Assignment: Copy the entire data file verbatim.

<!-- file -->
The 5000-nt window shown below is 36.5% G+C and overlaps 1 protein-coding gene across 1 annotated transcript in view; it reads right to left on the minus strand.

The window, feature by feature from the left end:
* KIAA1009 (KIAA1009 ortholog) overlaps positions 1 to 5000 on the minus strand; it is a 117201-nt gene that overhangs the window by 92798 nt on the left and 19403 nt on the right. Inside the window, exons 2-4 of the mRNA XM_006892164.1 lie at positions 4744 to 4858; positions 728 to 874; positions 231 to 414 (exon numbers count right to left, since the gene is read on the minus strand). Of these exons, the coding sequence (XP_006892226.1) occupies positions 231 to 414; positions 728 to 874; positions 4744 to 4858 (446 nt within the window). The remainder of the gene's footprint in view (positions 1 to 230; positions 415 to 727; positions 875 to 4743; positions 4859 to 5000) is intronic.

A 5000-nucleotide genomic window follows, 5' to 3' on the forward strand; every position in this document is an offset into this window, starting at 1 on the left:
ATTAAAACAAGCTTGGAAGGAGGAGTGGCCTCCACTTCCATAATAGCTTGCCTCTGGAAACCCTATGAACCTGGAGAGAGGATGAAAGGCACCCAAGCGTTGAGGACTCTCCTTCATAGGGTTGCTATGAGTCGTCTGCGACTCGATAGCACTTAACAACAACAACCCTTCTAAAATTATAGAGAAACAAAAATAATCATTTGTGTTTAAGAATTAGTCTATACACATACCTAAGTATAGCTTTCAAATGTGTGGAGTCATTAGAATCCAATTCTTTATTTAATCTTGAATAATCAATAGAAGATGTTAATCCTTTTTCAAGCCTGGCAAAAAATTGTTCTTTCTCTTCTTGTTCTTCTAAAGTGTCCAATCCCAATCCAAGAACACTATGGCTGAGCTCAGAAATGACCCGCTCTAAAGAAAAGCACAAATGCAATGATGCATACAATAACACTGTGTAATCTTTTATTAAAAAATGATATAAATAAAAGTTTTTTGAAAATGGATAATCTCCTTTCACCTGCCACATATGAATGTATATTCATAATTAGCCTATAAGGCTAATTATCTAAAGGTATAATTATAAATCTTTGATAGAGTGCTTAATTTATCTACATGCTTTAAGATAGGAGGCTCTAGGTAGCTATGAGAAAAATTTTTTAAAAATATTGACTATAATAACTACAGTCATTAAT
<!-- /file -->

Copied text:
The 5000-nt window shown below is 36.5% G+C and overlaps 1 protein-coding gene across 1 annotated transcript in view; it reads right to left on the minus strand.

The window, feature by feature from the left end:
* KIAA1009 (KIAA1009 ortholog) overlaps positions 1 to 5000 on the minus strand; it is a 117201-nt gene that overhangs the window by 92798 nt on the left and 19403 nt on the right. Inside the window, exons 2-4 of the mRNA XM_006892164.1 lie at positions 4744 to 4858; positions 728 to 874; positions 231 to 414 (exon numbers count right to left, since the gene is read on the minus strand). Of these exons, the coding sequence (XP_006892226.1) occupies positions 231 to 414; positions 728 to 874; positions 4744 to 4858 (446 nt within the window). The remainder of the gene's footprint in view (positions 1 to 230; positions 415 to 727; positions 875 to 4743; positions 4859 to 5000) is intronic.

A 5000-nucleotide genomic window follows, 5' to 3' on the forward strand; every position in this document is an offset into this window, starting at 1 on the left:
ATTAAAACAAGCTTGGAAGGAGGAGTGGCCTCCACTTCCATAATAGCTTGCCTCTGGAAACCCTATGAACCTGGAGAGAGGATGAAAGGCACCCAAGCGTTGAGGACTCTCCTTCATAGGGTTGCTATGAGTCGTCTGCGACTCGATAGCACTTAACAACAACAACCCTTCTAAAATTATAGAGAAACAAAAATAATCATTTGTGTTTAAGAATTAGTCTATACACATACCTAAGTATAGCTTTCAAATGTGTGGAGTCATTAGAATCCAATTCTTTATTTAATCTTGAATAATCAATAGAAGATGTTAATCCTTTTTCAAGCCTGGCAAAAAATTGTTCTTTCTCTTCTTGTTCTTCTAAAGTGTCCAATCCCAATCCAAGAACACTATGGCTGAGCTCAGAAATGACCCGCTCTAAAGAAAAGCACAAATGCAATGATGCATACAATAACACTGTGTAATCTTTTATTAAAAAATGATATAAATAAAAGTTTTTTGAAAATGGATAATCTCCTTTCACCTGCCACATATGAATGTATATTCATAATTAGCCTATAAGGCTAATTATCTAAAGGTATAATTATAAATCTTTGATAGAGTGCTTAATTTATCTACATGCTTTAAGATAGGAGGCTCTAGGTAGCTATGAGAAAAATTTTTTAAAAATATTGACTATAATAACTACAGTCATTAAT